Opposing views on the emerging wind farms proposed for the local area came to a head during a series of recent planning consultations.
Campaigners against plans for four 127 metre turbines proposed for the Wainfleet area, submitted more than a thousand letters of objection to East Lindsey District Council on Wednesday as the application’s consultation period drew to a close.
Wainfleet Wind Turbine Action Group (WWTAG) had gathered the letters from potentially affected residents following a series of demonstrations and appearances at public events it had carried out to highlight the potential impact on the region.
Group chairman Melvin Grosvenor said: “We submitted in excess of a thousand letters, which is substantially higher than other campaigns and demonstrates an absolutely unprecedented public response.
“The message that has come from Wainfleet is that people need to respond or face having the whole character of Lincolnshire with its wide open skies and peaceful, tranquil landscapes devastated by tall towers and rotating blades.”
Mr Grosvenor and his group now intend to submit a formal rebuttal to the planning application for ELDC to consider when making its decision.
He argued that the campaign must be fought not just against individual proposals but in opposition to the cumulative effect of the substantial number of pending applications across the district and offshore.
One of the most significant of these offshore applications, also in its consultation phase, is for the 333 turbine Triton Knoll development 20 miles of the Lincolnshire coast.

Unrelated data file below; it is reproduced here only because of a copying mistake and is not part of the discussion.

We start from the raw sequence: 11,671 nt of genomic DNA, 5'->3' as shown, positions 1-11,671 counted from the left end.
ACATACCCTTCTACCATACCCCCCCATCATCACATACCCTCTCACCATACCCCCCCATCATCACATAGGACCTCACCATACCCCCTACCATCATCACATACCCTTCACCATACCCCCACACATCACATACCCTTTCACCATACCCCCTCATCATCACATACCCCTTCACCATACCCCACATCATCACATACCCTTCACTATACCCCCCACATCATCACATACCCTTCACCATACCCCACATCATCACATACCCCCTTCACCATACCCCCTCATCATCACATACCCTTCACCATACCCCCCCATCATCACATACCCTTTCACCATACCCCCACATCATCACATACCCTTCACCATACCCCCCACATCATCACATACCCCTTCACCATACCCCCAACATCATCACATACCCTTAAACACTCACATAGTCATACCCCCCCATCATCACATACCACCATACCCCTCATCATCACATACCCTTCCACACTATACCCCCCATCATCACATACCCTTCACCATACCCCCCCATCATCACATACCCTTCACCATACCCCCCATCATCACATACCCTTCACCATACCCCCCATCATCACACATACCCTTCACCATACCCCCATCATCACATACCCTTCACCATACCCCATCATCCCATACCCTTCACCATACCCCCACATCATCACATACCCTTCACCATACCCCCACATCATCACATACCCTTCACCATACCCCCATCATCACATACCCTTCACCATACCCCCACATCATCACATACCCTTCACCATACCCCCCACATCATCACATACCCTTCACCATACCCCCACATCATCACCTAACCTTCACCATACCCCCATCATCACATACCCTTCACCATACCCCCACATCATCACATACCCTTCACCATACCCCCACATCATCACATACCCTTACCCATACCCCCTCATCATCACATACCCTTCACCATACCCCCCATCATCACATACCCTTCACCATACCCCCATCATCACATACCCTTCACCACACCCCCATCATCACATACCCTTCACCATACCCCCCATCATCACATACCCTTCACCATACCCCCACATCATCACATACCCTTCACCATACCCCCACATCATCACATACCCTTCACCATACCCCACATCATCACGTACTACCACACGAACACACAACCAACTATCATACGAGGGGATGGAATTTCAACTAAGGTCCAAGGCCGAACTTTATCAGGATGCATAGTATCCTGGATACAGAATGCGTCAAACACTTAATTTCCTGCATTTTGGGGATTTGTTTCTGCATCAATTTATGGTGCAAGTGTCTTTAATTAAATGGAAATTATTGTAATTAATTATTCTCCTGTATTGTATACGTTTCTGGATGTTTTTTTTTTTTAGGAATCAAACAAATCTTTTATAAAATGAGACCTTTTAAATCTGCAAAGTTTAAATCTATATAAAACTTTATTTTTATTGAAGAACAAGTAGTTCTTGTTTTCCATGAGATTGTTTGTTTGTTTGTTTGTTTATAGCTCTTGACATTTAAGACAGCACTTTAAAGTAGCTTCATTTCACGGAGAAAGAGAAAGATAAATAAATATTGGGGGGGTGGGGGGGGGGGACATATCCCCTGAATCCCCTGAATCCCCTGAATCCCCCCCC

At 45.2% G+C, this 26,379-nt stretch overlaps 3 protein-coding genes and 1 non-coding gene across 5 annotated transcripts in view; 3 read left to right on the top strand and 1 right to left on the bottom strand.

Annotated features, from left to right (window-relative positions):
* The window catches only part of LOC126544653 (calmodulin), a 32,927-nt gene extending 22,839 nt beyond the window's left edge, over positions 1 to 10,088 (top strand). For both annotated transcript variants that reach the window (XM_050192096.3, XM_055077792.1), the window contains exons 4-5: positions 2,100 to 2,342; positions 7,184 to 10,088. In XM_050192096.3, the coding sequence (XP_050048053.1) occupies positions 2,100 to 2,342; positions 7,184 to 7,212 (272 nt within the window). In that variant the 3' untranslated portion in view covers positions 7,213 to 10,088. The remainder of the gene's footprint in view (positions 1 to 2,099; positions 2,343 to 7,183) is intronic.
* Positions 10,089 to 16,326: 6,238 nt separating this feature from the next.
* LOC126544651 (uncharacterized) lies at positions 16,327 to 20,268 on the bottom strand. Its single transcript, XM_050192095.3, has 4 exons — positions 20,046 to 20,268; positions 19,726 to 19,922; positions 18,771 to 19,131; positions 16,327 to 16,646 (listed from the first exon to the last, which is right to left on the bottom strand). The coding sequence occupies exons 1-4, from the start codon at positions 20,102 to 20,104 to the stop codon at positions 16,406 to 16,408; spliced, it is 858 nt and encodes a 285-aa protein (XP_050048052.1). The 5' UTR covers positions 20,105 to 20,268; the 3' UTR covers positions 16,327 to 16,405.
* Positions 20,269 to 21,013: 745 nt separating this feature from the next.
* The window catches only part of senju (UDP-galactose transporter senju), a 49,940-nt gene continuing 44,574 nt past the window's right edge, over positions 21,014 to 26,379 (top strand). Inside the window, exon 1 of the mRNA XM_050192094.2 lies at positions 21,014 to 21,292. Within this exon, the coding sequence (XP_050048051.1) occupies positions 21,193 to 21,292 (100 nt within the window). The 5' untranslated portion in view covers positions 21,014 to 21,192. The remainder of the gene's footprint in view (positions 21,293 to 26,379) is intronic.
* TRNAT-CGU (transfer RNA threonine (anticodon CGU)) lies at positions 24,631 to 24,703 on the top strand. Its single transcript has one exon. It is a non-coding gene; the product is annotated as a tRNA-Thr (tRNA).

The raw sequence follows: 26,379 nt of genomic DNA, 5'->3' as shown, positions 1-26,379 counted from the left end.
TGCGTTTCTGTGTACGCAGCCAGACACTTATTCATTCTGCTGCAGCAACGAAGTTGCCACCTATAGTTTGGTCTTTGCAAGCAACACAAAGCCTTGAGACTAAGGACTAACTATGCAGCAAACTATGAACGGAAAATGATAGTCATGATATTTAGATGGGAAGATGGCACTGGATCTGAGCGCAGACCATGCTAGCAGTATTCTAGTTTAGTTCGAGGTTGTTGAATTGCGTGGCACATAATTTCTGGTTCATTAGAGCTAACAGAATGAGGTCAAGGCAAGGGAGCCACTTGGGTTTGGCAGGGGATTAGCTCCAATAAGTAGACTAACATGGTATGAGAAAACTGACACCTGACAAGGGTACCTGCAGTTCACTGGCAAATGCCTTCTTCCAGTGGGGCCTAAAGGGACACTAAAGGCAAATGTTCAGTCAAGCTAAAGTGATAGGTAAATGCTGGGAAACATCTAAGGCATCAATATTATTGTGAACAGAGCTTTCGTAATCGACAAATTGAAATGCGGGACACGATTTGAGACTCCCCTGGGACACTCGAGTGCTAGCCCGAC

RWE, which is also the energy firm behind this proposal, recently held a public consultation at the Embassy Theatre, Skegness, to help explain its intentions to the public.
Many of those attended in the hope of gaining answers to some of their concerns but returned feeling like they had not learned anything new.
Sandy Brockhurst, an Anderby resident and opponent of the plans who attended the consultation, said: “They don’t have all the answers, they are just repeating what has already been said in the consultation document.
“It was far too vague and they just seem like they are going through the motions and telling us what we want to hear.”
Sandy had hoped to find out whether the turbines would be visible from land and what affect it may present to tides and marine wildlife.
However as RWE have not settled on which model of turbine they intend to use they were unable to make any concrete assurances.
Coun Colin Davie also attended the event and shared many of Sandy’s concerns about the type or turbine RWE would be using. He felt that without presenting the full extent of the application including its onshore connection, it contravened European directives and made it impossible to form an overall opinion.
Meanwhile, another proposed windfarm will come under the spotlight this week.
A public inquiry was launched on Tuesday, June 28 over proposals for a windfarm at Anderby.
The inquiry is being held in Anderby Village Hall and is expected to last a week.
The local windfarm action group has appealed for members of the public to come along and have their say.
In a letter to the Standard Anderby Windfarm Action’s chairman, Tony McGrath, said: “The cumulative effect will be enormous and many of our group have been asked by visitors ‘Why at Anderby?’”
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